I respectfully, and fundamentally, disagree. I believe reporters should be doing more research and attempting to let readers know about the backgrounds of the subjects of their stories. It used to be nearly impossible; now it’s too easy not to at least try. Given that so many pretenders have gotten through the “filters,” I believe that such follow-up should be considered ordinary due diligence. Of course what is found has to be evaluated, but most of what has been linked in this post is “in their own words” or comes from published media reports.

The odd thing is that reporters sometimes do the back-checking I believe should have been done in this story, but that they seem to pick the “strangest” times to do it. More on that in the post (if you’re on the home page) that immediately follows below.

Cross-posted at NewsBusters.org.

The Posers and the Duped

PREVIOUS POST: Andrew Schoerke: Yet Another Poser (Mostly) Gets Through the Media ‘Filter’

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One of the most annoying aspects of the reporting habits of those engaging in the business of providing us news and information has been their frequent failure to vet the subjects they report on.

This goes back at least as far as the Vietnam era. That many of those involved in the “spontaneous grass-roots” protest movement were not what they claimed to be, often had undisclosed connections to worldwide socialist and communist movements, and in some cases made up tall tales about their military backgrounds, is established historical fact (a trip through David Horowitz’s body of work would provide plenty of examples). That these people were not discovered as fakes, phonies, frauds, and posers until much later (and that some pulled off their deceptions without detection) is somewhat understandable, in that research and background-checking was much more difficult, time-consuming, and expensive at the time.

Fast-forward 40 years. The excuses for allowing people who want to cleverly manipulate the media to advance their agenda without basic fact-checking have mostly evaporated. Any business truly interested in the quality of its product would adapt its methods and practices to the technology available in the interest of doing everything possible to ensure high-quality output. That would mean fact-checking the claims of people involved in news stories, AND the people making those claims, BEFORE releasing the story. Thanks to Google, LexisNexis, etc., the delays involved in carrying out such basic quality control would usually be minimal.

Oh, reporters HAVE demonstrated that they can do this when they want to. For example, earlier this year, the Cleveland Plain Dealer, in a story on Ohio’s “leading” bloggers (yours truly was included, which explains my “scare” quotes), had no problem digging up dirt on one blogger that had no direct bearing on the political views he was expressing (no, I’m not linking because I felt that the treatment was out of bounds).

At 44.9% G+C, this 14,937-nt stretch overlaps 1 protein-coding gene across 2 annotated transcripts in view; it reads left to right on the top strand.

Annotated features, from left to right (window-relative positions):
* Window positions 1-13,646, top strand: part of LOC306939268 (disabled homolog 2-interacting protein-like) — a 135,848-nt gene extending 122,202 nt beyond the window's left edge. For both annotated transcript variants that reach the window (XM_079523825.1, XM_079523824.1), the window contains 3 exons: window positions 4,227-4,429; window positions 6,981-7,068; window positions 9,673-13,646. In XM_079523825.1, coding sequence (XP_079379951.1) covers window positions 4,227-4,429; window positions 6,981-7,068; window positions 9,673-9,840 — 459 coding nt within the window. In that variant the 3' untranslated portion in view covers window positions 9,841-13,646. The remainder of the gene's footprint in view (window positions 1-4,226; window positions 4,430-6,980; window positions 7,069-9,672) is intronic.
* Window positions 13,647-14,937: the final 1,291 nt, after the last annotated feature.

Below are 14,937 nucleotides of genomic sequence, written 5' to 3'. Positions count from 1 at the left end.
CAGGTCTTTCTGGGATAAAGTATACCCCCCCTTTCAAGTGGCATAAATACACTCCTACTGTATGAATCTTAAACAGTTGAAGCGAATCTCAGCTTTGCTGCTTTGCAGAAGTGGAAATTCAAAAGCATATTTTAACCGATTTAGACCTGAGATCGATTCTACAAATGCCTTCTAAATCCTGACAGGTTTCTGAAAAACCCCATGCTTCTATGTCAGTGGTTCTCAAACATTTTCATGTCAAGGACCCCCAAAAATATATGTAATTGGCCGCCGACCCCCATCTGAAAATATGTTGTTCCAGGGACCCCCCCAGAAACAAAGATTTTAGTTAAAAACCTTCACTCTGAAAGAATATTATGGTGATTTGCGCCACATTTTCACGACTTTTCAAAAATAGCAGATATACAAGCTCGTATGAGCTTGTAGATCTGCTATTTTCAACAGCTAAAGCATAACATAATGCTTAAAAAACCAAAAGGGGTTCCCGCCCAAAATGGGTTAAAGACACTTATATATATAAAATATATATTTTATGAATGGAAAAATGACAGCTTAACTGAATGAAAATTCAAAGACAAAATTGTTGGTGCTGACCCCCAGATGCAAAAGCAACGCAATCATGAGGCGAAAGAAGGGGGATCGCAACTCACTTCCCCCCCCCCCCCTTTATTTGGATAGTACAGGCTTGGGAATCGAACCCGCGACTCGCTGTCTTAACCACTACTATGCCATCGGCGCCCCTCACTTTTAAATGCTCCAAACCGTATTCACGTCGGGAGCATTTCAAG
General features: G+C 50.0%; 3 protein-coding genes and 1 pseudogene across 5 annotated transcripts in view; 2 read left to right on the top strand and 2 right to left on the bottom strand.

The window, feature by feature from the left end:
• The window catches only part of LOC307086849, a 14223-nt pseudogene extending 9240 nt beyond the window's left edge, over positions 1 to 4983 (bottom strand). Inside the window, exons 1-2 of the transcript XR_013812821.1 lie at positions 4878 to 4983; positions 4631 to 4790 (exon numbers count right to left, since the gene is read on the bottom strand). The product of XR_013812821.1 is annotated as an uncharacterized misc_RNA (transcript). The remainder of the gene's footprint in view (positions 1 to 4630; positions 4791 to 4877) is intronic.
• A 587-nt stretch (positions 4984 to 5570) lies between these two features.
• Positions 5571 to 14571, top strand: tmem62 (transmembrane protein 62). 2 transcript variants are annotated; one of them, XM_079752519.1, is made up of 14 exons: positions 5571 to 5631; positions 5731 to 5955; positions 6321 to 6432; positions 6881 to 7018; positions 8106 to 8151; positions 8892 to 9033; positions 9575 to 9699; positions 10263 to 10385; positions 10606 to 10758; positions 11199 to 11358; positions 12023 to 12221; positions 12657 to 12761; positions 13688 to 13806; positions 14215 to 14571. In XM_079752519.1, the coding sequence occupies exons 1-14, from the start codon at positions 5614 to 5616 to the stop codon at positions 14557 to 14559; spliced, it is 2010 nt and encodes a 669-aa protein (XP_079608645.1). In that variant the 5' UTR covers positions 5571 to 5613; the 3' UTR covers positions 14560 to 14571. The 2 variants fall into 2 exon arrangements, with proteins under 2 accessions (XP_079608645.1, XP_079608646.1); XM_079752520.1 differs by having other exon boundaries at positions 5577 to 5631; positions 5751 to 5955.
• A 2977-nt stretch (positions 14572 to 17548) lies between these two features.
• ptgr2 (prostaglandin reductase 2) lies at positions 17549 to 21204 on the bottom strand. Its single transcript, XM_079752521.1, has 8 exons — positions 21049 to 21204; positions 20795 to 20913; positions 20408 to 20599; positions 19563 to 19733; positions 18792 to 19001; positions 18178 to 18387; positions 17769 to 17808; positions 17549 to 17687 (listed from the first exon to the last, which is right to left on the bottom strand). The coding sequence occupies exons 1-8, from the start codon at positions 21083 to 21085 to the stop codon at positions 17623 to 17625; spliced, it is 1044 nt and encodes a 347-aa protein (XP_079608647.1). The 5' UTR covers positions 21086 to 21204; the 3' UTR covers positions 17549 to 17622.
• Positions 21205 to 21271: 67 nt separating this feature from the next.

If the PD was really worried about including such a person in their story, they could have decided to remove him from the coverage, or asked him if that’s what he would prefer. Because of what the PD published, that blogger decided that an exit from blogging was his best alternative (he came back, sort of, but that’s another story). One blogger’s thoughts at the time: “If the PD spent as much time checking facts as they did xxxx’s background, maybe we’d get a better paper.”

I believe that statement applies to most, if not almost all, of the formerly Mainstream Media, which in its coverage of US opposition to the US war in Iraq has allowed itself to be duped by non-soldiers and resume-enhancing soldiers like Jesse MacBeth, Jimmy Massey, and Micah Wright (original WaPo report is not accessible), plus any number of career antiwar activists portraying themselves as ordinary people.

Andrew Schoerke is just the latest in a very long line of manipulators who “somehow” usually and mostly get by the initial “layers of fact checking” news organizations allegedly apply to their stories. How many story subjects and sources have to be busted by “amateurs” armed only with keyboards and search-engine access before the Associated Press, Reuters, et al realize they are quickly squandering their credibility, and, ultimately, jeopardizing their businesses’ viability?

WSJ: E. coli Could Be Would Be Stopped by Irradiation

The very special WSJ editorials are the ones carrying important info that somehow isn’t news that so obviously should be that you wonder how a bunch of people in Manhattan can point out so many obvious things that an entire nation’s press corps has totally missed.

Monday’s subscription-only editorial on the E. coli situation, which ought to get to the free side at OpinionJournal.com, and quickly, is one of those. Since it’s not there, most of it is excerpted here (bolds are mine):

The recent E. coli outbreaks are playing as a familiar morality tale of too little regulation. The real story is a much bigger scandal: How special interests have blocked approval of a technology that could sanitize fruits and vegetables and reduce food poisoning in America.

The technology is known as food “irradiation,” a process that propels gamma rays into meat, poultry and produce in order to kill most insects and bacteria. It is similar to milk pasteurization, and it’s a shame some food marketer didn’t call it that from the beginning because its safety and health benefits are well established. The American Medical Association, the Centers for Disease Control (CDC), the Food and Drug Administration and the World Health Organization have all certified that a big reduction in disease could result from irradiating foods.